The number of full-time students enrolled for the first time in S&E graduate departments offers a good indicator of developing trends. It declined in the mid-1990s in all major S&E fields but increased in most fields in the late 1990s and early 2000s (appendix table
Enrollment by Sex and Race/Ethnicity
The recent increase in S&E graduate enrollment overall occurred across all major demographic groups: women, minorities, and white men. The number of women enrolling in all S&E graduate programs has increased for the past two decades except for a decline in computer sciences in 2003. In contrast, the number of male S&E graduate students declined from 1993 through the end of the decade before increasing in recent years (appendix table
The long-term trend of women's rising proportions in S&E fields also continued. Women made up 36% of S&E graduate students in 1983 and 47% in 2003, although large variations among fields persist. In 2003, women constituted the majority of graduate enrollment in psychology (74%), medical/other life sciences (76%), biological sciences (55%), and social sciences (53%). They constituted considerable proportions of graduate students in mathematics (37%), chemistry (39%), and earth, ocean, and atmospheric sciences (45%). Their percentage in computer sciences (28%) and engineering (22%) remains smaller (figure
The proportion of underrepresented minority students in graduate S&E programs increased from about 6% in 1983 to about 11% in 2003 (table
The number of white S&E graduate students decreased from 1994 to 2001 in most S&E fields, then increased through 2003, whereas the number of underrepresented minority students has increased every year since 1985. The long-term rise in the number of underrepresented minority graduate students occurred in most S&E fields, with the exceptions of engineering and mathematics. In those two fields, underrepresented minority enrollment plateaued in the 1990s before rising again from 2000 through 2003. The number of Asian/Pacific Islander S&E graduate students increased every year since 1983, with the exception of 2000. Increases occurred in most science fields except for a drop in physical sciences and engineering enrollment in the 1990s. Asians/Pacific Islanders accounted for about 7% of S&E graduate enrollment in 2003 (appendix table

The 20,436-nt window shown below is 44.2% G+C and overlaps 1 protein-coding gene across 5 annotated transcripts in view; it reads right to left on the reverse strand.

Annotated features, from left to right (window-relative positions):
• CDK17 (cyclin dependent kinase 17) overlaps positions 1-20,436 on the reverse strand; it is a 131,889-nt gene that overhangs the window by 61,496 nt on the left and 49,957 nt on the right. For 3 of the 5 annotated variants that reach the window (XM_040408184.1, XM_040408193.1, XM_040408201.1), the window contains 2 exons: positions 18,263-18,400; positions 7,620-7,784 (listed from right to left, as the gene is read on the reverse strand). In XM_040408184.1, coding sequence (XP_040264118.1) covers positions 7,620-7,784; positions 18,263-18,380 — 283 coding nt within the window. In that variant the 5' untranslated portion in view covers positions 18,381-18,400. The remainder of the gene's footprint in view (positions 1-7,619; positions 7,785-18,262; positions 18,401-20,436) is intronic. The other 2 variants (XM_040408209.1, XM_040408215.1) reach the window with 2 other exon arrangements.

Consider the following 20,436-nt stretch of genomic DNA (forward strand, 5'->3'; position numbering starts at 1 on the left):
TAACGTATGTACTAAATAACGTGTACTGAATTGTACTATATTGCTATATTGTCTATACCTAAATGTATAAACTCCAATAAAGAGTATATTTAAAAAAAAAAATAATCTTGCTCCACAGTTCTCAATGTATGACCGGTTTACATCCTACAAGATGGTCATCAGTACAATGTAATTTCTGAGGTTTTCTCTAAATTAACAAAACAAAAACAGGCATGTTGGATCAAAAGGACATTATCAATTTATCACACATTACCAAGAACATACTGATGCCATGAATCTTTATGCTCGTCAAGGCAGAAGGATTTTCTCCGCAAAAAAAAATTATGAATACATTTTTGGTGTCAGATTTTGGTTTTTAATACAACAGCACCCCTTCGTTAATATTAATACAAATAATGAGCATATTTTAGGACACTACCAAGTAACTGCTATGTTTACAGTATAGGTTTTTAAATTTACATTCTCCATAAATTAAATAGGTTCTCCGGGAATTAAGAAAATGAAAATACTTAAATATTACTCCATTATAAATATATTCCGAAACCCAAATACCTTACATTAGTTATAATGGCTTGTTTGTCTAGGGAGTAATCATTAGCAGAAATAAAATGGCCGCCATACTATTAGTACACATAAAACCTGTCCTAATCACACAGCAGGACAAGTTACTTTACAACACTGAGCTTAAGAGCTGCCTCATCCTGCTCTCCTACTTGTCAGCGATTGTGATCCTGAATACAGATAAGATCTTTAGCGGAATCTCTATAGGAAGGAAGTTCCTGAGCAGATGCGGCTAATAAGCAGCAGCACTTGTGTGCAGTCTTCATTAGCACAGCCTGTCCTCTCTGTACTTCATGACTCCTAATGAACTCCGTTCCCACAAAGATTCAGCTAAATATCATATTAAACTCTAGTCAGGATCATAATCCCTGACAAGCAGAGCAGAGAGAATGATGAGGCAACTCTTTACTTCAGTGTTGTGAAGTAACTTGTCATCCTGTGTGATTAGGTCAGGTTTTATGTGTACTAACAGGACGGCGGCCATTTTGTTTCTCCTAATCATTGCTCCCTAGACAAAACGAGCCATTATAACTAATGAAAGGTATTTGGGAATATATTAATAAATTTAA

Foreign Student Enrollment
Foreign graduate student enrollment in S&E grew from 73,200 in 1983 to 154,400 in 2003. For all S&E fields combined, the proportion of foreign students increased from 19% to 27% over the period (appendix table
First-time full-time enrollment of foreign S&E graduate students offers a mixed picture. It declined 5% in fall 2002, the first full academic year since September 11, 2001. Declines continued in fall 2003 (an 8% decrease in S&E overall) but were concentrated mainly in engineering (down 12%) and in computer sciences (down 23%), fields heavily favored by foreign students. First-time full-time foreign enrollment increased in physical sciences (up 9%) and in psychology (up 10%) and remained stable in the other major science fields in 2003 (appendix table
According to data collected by the Institute of International Education, the overall number of foreign graduate students in all fields increased 2.4% from academic year 2002–03 to 2003–04. Graduate enrollment of students from India more than doubled between 1999 and 2004 and enrollment of students from China, South Korea, Taiwan, and Canada also increased (appendix table
Financial Support for S&E Graduate Education
About one-third of S&E graduate students are self-supporting; that is, they rely primarily on loans, their own funds, or family funds for financial support. The other two-thirds receive primary financial support from a wide variety of sources: the federal government, university sources, employers, nonprofit organizations, and foreign governments.